This past Monday marked our first full week spent in Bagamoyo, working with Gladness and Elias at the Sasamani office. It was an amazing week, spent meeting Sasamani students and visiting Kingani Secondary School, one of the three secondary schools in Bagamoyo attended by Sasamani sponsor students. On our first visit to Kingani, we had the opportunity to talk with the Second Headmaster, Mr. Stevens, who shared with us valuable insight on the landscape of Tanzanian education and the most pressing needs he sees for students. We are currently working to understand the kinds of skills that are most important to impart in secondary school students for their academic and social success moving forward, and our conversation with Mr. Stevens was immensely helpful. Mr. Stevens proceeded to bring us to a classroom of around 20 form four girls, who talked to us about what they have learned in school about gender and gender inequalities; we had an amazing informal chat with them about gender roles in Tanzania and the United States. We also met a group of incredible Sasamani students at Kingani. The girls brought out drums and insisted that we dance and sing with them. The girls are also pushing us to learn more Swahili; we promised Kaituni and Esther that we would learn 10 new Swahili words by the time we saw them again on Monday, and so we spent the weekend studying up!
Franceine and I also put our teacher hats on for the first time this week. At Kingani, Franceine taught a form 4 class lab practical involving separating photosynthetic pigments from leaves via chromatography. On Monday, I worked with a group of Form 3 students, leading a class discussion on sociology and gender socialization. We talked about how we learn gender, and brainstormed the characteristics of femininity and masculinity that have become norms in our lives. It was an absolute privilege working with the students, and we are looking forward to doing the same at Kiromo and Matimbwa Secondary Schools in the coming weeks.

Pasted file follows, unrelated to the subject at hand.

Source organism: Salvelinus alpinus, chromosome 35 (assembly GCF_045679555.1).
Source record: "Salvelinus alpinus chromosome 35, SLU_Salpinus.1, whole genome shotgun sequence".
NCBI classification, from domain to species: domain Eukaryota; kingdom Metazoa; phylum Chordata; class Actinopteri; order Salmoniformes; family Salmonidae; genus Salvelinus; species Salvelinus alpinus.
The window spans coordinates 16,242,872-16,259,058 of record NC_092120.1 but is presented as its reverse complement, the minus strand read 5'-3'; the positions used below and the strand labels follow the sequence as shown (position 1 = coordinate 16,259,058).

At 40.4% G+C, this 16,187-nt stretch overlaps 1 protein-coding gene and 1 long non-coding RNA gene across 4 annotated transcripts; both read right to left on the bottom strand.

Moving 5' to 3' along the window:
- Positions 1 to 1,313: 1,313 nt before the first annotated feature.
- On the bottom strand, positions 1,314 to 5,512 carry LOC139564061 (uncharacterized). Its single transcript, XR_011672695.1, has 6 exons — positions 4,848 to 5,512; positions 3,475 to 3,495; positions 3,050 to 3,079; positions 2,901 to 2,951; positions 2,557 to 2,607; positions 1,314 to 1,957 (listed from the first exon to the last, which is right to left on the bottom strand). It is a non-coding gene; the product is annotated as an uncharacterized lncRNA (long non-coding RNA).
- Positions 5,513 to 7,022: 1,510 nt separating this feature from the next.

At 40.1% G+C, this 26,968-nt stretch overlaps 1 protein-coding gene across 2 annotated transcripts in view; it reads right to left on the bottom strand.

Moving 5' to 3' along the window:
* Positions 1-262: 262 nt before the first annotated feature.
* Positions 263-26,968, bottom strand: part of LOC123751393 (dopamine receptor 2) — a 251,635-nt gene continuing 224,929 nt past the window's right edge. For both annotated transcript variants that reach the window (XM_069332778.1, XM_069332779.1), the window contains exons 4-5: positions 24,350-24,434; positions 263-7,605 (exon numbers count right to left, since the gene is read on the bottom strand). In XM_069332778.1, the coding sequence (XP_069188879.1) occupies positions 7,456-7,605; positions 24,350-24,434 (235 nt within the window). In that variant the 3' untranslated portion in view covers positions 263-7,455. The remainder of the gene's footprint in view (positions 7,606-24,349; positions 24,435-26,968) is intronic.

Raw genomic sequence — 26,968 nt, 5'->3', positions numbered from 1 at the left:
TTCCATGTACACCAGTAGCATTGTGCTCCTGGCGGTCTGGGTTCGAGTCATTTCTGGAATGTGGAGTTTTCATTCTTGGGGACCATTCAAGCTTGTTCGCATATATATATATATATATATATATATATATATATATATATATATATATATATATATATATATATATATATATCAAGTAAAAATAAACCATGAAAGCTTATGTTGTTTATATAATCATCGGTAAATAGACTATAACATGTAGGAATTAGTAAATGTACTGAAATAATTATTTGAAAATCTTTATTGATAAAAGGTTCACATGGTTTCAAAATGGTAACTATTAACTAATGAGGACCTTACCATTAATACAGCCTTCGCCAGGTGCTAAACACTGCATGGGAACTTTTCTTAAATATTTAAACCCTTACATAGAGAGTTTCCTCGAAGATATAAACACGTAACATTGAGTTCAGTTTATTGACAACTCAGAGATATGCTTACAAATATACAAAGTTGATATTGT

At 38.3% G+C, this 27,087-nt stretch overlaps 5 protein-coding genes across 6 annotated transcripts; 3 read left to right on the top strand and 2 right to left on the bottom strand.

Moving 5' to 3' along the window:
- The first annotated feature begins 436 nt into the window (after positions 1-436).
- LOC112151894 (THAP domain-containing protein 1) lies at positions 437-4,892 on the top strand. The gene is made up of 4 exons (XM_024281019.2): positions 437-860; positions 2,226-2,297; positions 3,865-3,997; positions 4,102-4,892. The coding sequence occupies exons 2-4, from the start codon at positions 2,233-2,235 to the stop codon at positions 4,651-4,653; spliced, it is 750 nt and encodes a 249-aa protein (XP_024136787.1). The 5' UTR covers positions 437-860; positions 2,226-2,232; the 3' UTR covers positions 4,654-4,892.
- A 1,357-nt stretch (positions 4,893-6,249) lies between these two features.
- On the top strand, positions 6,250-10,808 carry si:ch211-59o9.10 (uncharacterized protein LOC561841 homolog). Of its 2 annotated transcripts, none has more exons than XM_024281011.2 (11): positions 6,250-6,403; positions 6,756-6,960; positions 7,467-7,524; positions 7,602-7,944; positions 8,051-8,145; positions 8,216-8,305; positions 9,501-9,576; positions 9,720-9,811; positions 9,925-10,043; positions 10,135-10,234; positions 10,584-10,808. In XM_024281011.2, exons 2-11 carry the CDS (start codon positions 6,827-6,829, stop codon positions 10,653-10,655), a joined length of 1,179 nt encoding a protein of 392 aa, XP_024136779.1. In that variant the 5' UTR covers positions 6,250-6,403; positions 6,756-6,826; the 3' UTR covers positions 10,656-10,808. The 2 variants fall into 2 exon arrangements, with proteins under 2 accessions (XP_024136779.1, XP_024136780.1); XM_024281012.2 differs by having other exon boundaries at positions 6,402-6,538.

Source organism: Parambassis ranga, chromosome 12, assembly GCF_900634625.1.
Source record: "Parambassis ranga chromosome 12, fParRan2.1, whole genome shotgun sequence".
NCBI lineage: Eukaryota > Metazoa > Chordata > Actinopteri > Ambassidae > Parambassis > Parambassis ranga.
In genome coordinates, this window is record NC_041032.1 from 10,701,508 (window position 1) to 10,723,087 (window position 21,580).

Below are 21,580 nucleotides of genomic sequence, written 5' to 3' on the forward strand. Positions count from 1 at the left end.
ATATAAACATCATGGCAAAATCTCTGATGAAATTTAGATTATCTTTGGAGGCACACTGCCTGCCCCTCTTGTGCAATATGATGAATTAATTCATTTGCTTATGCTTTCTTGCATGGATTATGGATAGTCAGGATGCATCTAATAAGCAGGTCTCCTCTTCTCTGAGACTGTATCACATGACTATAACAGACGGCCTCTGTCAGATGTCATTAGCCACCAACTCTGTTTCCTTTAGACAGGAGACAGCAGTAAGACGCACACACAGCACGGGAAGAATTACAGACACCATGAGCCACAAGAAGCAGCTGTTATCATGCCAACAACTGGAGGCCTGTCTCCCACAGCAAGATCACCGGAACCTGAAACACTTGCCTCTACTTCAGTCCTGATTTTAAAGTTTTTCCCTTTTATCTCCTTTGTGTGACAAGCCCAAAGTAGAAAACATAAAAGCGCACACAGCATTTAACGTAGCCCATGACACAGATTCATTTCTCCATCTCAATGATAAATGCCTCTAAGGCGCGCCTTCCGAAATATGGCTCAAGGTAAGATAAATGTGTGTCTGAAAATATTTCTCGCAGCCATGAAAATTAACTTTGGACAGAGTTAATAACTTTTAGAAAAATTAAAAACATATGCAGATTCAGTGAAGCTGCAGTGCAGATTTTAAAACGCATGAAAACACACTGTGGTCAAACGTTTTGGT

Back at the Sasamani office, we had the utmost privilege of interviewing four incredible Sasamani sponsor students, Shufaa, Siaba, Mbaraka, and Ramadan, who have all graduated from secondary school and who have continued to pursue their education with the help of Sasamani. Shufaa has graduated from Form 4 and is currently applying for college; Siaba has just been accepted into a four-year nursing university; Mbaraka is currenly applying for nursing college; and Ramadan has received his Bachelors of Science in Biotechnology from Sokoine University of Agriculture, and is currently volunteering at Ifakara Health Institute doing malaria research, while simultaneously teaching biology and chemistry to Form 1 through Form 4 students at a secondary school in Bagamoyo. It was incredibly humbling and inspiring to hear the stories of these four amazing individuals, who are not only intelligent, determined and hardworking, but also kind and giving.
We feel so at home here in Bagamoyo, staying with Gladness and Allen in their beautiful home; spending time with Elias, Salome, and their 2-year old daughter, Natasha; meeting Gladness’ pastor; being invited to the home of Maria, a tailor who made us clothes from Tanzanian Kanga cloth; and being invited to the home of the Kingani headmaster to meet his children. We are so grateful for the warm welcome, and happy to be here!
All the best,
LAST WEEK IN DAR ES SALAAM